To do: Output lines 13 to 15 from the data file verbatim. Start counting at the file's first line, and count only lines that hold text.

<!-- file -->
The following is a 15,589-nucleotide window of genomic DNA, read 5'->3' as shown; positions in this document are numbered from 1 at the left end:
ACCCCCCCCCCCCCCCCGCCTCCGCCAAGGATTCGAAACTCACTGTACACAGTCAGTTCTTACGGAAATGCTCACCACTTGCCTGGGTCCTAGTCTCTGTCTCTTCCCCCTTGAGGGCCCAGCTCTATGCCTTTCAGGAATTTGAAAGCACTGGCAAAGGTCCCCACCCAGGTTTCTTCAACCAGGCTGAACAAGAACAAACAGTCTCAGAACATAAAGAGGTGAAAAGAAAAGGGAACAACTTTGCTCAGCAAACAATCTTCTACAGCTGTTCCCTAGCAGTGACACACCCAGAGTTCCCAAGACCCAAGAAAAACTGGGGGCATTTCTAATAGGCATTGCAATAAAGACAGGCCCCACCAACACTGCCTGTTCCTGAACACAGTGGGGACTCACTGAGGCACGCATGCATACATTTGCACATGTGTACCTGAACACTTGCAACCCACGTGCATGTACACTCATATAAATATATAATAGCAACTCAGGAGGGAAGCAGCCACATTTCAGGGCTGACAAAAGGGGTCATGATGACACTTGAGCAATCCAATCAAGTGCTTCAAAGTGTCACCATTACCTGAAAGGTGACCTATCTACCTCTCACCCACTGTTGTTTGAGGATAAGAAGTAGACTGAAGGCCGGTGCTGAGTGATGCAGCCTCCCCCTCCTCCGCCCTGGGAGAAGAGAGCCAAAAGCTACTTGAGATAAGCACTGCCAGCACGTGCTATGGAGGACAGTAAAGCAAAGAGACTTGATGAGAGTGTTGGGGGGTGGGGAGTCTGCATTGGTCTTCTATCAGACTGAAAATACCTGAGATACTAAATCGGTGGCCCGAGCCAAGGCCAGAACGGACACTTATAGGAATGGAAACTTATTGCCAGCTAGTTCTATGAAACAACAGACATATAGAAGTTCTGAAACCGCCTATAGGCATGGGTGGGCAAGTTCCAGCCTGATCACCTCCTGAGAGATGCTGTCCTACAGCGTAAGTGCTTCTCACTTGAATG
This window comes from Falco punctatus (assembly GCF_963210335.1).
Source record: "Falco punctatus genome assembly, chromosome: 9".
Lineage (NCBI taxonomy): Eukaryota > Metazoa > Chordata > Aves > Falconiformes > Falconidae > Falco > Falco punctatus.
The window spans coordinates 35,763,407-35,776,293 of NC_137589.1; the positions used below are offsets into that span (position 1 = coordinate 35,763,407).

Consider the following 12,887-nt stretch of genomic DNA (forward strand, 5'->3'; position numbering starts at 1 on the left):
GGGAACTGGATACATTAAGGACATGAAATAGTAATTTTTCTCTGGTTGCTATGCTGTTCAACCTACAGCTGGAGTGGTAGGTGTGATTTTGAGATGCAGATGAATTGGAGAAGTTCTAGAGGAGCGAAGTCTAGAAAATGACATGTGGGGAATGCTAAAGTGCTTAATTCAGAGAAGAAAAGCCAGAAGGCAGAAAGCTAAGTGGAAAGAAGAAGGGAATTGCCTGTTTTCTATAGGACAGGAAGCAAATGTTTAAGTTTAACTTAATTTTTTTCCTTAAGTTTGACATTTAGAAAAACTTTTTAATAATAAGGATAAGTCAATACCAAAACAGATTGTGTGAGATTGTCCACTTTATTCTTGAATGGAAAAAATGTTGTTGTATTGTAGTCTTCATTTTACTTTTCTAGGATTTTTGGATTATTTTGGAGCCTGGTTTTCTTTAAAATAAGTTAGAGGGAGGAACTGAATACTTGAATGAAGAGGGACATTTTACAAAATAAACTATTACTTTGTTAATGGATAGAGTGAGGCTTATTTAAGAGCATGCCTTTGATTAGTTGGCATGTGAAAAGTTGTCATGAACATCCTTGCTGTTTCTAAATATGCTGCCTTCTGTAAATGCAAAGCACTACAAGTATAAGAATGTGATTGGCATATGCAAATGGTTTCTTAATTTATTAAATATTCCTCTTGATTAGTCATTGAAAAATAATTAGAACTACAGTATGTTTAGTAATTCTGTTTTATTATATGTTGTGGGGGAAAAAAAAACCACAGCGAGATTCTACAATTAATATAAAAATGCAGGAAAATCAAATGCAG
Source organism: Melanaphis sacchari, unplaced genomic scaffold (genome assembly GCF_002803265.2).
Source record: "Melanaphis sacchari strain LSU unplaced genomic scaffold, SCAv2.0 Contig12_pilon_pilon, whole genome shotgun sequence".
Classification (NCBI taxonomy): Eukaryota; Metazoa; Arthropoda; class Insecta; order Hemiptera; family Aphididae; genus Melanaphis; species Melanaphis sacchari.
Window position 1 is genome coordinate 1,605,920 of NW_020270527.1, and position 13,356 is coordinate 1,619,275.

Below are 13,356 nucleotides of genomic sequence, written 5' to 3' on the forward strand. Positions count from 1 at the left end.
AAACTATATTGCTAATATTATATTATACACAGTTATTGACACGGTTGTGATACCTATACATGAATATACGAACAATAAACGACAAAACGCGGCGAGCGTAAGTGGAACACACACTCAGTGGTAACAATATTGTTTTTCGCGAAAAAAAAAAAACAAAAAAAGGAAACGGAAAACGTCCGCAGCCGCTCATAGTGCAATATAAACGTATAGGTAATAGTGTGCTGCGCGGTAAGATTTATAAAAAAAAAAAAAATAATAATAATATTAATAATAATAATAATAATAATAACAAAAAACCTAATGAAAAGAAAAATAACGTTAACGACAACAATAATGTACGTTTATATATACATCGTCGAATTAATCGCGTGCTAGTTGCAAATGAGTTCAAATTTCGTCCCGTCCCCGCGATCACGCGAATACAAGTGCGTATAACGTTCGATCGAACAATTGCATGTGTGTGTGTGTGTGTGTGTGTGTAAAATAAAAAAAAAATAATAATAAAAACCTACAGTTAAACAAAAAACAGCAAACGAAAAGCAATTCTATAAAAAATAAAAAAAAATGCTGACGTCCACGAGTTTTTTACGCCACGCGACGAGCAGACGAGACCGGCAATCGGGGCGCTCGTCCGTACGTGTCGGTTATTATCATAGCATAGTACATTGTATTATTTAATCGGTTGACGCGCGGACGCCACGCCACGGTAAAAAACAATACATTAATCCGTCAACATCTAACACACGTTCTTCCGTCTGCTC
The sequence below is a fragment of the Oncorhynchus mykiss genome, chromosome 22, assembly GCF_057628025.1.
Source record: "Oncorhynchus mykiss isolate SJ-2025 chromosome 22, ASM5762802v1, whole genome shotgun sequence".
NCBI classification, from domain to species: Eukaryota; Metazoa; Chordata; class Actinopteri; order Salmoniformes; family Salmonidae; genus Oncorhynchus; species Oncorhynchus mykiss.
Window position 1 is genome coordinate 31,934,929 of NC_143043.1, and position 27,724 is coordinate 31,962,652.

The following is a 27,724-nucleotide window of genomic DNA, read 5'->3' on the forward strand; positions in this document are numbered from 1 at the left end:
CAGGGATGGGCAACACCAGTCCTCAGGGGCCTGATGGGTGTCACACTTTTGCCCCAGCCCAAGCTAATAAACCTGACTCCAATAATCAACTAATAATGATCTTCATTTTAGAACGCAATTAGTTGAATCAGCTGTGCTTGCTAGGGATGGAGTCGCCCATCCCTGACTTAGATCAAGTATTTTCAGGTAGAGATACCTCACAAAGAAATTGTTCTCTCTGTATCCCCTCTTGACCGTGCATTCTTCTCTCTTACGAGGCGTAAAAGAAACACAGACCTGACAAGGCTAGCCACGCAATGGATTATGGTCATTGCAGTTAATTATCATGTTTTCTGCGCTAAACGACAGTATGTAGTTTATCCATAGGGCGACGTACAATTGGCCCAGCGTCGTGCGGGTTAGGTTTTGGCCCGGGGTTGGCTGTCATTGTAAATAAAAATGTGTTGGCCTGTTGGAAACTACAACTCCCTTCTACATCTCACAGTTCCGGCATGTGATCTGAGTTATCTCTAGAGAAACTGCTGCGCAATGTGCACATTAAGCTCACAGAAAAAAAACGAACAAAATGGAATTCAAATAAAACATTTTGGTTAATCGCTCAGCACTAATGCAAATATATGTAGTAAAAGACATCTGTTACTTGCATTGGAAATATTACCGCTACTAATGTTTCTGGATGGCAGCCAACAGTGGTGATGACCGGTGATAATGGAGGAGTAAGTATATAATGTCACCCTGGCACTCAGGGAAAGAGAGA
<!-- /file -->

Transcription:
Below are 13,356 nucleotides of genomic sequence, written 5' to 3' on the forward strand. Positions count from 1 at the left end.
AAACTATATTGCTAATATTATATTATACACAGTTATTGACACGGTTGTGATACCTATACATGAATATACGAACAATAAACGACAAAACGCGGCGAGCGTAAGTGGAACACACACTCAGTGGTAACAATATTGTTTTTCGCGAAAAAAAAAAAACAAAAAAAGGAAACGGAAAACGTCCGCAGCCGCTCATAGTGCAATATAAACGTATAGGTAATAGTGTGCTGCGCGGTAAGATTTATAAAAAAAAAAAAAATAATAATAATATTAATAATAATAATAATAATAATAACAAAAAACCTAATGAAAAGAAAAATAACGTTAACGACAACAATAATGTACGTTTATATATACATCGTCGAATTAATCGCGTGCTAGTTGCAAATGAGTTCAAATTTCGTCCCGTCCCCGCGATCACGCGAATACAAGTGCGTATAACGTTCGATCGAACAATTGCATGTGTGTGTGTGTGTGTGTGTGTGTAAAATAAAAAAAAAATAATAATAAAAACCTACAGTTAAACAAAAAACAGCAAACGAAAAGCAATTCTATAAAAAATAAAAAAAAATGCTGACGTCCACGAGTTTTTTACGCCACGCGACGAGCAGACGAGACCGGCAATCGGGGCGCTCGTCCGTACGTGTCGGTTATTATCATAGCATAGTACATTGTATTATTTAATCGGTTGACGCGCGGACGCCACGCCACGGTAAAAAACAATACATTAATCCGTCAACATCTAACACACGTTCTTCCGTCTGCTC
The sequence below is a fragment of the Oncorhynchus mykiss genome, chromosome 22, assembly GCF_057628025.1.